Today’s readers will find both enjoyment and discomfort in Rowland Evans Robinson’s writings. Rokeby feels that Vermont poet and R.E.R. editor and enthusiast David Budbill (1940–2016) explores these dichotomies best in his preface to “Danvis Tales: Selected Stories by Rowland E. Robinson.”
“…Wilkerson pries open the lid on this country’s racism and exposes the underlying truth—that from the beginning, America has created a caste society, Whites on the top, those of African descent on the bottom.”
From 1793–1961, the inhabitants of Rokeby lived through points of heightened hopes for African descended people as well as violent backlashes against people of color. This article, in three parts, explores those high and low points as well as the tentacles of that history that reach into the present.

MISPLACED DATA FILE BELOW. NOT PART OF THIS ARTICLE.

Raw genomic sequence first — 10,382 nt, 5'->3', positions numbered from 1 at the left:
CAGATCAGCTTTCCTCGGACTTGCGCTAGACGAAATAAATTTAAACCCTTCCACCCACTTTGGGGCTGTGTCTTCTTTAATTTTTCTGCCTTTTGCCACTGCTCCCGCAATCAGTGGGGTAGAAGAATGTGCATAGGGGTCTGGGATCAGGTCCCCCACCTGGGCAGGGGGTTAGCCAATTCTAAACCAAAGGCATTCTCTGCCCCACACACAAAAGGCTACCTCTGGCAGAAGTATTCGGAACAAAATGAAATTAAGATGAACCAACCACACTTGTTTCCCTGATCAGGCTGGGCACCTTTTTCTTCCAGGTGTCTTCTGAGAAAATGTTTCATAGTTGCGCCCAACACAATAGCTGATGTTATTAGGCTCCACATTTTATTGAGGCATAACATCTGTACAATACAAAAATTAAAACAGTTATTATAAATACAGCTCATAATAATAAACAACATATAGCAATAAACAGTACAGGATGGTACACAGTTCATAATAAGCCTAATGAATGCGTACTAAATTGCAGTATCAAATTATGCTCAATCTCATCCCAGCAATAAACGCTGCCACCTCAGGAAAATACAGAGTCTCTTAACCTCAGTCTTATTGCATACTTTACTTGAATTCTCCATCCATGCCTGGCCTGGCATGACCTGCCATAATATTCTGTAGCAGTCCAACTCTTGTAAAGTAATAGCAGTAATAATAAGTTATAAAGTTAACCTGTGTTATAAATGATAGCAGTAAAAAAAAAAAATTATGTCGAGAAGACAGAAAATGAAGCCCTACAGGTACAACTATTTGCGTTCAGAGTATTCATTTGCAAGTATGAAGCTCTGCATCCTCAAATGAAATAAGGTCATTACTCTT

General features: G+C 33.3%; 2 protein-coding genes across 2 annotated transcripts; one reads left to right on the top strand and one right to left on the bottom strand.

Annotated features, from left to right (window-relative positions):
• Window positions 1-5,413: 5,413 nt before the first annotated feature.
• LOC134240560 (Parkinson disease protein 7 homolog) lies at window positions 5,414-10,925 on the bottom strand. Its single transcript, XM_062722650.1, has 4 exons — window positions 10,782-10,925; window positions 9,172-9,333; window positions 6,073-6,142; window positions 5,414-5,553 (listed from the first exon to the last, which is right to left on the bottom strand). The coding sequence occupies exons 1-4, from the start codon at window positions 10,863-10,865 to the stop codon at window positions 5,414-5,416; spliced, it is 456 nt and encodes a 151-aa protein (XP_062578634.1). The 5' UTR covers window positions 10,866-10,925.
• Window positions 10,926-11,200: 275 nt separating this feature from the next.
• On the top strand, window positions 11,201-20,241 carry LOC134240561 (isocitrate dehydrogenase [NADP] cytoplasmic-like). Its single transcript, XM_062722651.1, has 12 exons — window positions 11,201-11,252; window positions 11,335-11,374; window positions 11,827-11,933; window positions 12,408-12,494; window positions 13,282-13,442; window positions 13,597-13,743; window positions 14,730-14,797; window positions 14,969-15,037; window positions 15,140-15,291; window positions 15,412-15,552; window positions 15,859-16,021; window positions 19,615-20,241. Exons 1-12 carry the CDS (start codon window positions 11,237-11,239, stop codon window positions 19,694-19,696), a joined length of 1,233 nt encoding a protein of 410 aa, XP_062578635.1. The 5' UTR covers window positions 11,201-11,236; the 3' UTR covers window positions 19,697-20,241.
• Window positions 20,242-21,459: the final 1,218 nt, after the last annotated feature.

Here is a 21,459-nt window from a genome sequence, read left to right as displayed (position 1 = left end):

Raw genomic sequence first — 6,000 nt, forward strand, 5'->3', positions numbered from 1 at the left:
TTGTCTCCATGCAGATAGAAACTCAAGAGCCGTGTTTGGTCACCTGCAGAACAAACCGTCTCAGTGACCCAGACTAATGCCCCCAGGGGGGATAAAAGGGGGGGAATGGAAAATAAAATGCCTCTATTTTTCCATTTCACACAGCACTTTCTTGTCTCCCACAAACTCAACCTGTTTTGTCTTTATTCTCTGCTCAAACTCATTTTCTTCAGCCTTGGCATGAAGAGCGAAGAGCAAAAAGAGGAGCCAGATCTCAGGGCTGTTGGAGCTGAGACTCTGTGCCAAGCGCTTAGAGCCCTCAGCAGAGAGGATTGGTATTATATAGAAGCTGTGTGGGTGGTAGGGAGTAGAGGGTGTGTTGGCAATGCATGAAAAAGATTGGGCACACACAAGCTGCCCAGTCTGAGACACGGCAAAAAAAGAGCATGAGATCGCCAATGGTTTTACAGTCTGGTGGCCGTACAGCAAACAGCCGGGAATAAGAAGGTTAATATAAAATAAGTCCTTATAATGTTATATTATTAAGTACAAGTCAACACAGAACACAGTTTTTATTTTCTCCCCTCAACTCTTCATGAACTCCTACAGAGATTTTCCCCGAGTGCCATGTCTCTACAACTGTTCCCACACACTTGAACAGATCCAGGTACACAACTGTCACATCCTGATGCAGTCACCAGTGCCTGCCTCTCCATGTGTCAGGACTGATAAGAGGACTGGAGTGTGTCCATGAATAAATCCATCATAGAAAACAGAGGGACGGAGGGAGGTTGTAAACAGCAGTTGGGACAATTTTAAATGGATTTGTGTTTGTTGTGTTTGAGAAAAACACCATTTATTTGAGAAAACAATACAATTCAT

At Rokeby Museum we have embarked on the challenge of adding advocacy for social and racial justice to our mission. In light of renewed efforts to disrupt and dispel white supremacy after the murder of George Floyd, I have been thinking about what this means. What might it mean to be a co-conspirator?
Vermont is home to over 1,200 Latinx farm workers, most from southern Mexico and Central America. Several hundred live and work in Addison County.
“A common danger unites even the bitterest of enemies,” said the philosopher Aristotle. However, the COVID-19 pandemic has exposed fault lines that separate people of color and whites, and it continues to shine a light on the terrible effect that white supremacy and structural racism have had historically in America.
Rokeby Museum stands in full support of demonstrators seeking racial justice. We urge close listening to Black voices; learning about historic injustice and pervasive inequalities; and supporting the end to systemic racism.